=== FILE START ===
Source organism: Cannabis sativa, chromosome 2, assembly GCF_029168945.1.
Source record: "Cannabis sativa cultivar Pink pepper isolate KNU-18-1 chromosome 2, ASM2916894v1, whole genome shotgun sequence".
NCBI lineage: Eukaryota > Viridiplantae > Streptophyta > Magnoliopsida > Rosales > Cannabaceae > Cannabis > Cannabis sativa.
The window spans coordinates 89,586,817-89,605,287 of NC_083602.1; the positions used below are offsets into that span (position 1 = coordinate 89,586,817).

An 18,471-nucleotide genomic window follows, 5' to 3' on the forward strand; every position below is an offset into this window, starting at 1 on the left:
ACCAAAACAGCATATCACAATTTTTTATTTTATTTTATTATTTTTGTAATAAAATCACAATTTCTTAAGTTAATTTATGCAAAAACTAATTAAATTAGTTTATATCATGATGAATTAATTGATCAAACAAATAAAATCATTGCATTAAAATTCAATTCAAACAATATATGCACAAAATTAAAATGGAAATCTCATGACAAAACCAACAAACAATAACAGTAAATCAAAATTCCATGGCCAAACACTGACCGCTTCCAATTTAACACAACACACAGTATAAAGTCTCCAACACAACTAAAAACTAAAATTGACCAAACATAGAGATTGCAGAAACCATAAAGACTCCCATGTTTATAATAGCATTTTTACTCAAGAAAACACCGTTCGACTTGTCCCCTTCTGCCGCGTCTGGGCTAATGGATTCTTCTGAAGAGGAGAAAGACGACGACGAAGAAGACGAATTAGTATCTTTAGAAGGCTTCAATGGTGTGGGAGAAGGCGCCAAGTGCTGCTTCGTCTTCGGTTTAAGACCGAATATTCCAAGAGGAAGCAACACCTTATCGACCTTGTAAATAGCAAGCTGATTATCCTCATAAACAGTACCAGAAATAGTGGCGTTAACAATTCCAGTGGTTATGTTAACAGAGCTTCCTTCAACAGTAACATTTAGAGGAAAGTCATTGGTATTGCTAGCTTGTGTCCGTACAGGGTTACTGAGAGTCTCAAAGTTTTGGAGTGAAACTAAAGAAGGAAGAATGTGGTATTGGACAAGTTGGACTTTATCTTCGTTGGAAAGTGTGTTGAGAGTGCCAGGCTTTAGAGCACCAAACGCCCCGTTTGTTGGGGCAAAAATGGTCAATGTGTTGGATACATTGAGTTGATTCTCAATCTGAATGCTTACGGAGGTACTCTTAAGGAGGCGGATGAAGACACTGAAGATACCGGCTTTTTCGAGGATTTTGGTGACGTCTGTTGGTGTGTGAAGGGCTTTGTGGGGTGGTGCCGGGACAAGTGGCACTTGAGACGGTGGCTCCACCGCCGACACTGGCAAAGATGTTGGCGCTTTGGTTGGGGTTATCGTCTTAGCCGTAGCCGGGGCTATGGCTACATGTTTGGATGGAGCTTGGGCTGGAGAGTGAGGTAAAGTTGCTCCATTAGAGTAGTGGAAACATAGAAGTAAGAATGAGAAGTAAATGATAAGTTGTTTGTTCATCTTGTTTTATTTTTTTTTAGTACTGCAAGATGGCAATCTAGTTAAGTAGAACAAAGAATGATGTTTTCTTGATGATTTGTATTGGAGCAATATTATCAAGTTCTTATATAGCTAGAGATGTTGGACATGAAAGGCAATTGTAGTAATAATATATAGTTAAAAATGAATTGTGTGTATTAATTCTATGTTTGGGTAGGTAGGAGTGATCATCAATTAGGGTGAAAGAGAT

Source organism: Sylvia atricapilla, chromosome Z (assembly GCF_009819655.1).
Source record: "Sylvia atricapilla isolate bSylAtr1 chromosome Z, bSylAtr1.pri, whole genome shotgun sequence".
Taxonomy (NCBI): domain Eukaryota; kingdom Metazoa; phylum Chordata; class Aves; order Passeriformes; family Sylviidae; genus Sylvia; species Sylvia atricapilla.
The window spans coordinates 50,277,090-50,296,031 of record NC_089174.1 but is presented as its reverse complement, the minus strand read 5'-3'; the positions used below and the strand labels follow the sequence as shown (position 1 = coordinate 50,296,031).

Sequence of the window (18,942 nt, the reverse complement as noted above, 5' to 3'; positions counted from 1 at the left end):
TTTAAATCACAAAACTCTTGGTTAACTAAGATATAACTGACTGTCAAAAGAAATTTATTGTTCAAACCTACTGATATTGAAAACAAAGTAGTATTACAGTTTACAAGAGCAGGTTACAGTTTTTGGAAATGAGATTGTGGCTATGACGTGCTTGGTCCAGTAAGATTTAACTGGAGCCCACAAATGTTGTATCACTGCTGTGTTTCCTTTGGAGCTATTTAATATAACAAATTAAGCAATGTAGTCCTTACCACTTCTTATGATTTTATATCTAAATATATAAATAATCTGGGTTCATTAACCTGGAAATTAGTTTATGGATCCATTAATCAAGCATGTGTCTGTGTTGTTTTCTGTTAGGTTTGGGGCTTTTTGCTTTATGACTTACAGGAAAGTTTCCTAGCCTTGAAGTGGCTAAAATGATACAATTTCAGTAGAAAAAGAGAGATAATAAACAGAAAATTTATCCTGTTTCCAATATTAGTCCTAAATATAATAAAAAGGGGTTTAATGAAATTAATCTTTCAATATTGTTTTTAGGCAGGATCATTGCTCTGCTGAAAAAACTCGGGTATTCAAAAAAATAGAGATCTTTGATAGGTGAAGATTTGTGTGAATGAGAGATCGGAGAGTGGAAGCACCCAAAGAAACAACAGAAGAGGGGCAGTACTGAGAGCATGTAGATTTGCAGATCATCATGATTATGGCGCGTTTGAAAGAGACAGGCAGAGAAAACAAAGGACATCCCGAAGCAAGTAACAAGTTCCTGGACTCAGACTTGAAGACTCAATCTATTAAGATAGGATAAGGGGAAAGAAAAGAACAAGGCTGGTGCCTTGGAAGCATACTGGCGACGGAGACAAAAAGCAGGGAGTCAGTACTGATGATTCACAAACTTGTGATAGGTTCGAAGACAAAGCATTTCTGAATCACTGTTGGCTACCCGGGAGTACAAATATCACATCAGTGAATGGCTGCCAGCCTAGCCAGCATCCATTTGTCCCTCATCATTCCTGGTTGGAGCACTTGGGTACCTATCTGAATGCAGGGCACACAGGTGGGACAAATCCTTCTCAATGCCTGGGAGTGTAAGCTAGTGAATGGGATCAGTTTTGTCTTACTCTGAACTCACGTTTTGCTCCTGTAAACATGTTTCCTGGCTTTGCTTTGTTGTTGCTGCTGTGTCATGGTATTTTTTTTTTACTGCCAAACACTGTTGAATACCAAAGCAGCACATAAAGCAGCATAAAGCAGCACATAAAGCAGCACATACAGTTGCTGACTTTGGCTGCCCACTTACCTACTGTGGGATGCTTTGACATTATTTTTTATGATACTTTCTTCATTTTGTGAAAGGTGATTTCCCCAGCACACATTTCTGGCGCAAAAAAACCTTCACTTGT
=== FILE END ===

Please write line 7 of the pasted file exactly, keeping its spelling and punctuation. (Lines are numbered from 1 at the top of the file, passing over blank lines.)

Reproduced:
Source organism: Sylvia atricapilla, chromosome Z (assembly GCF_009819655.1).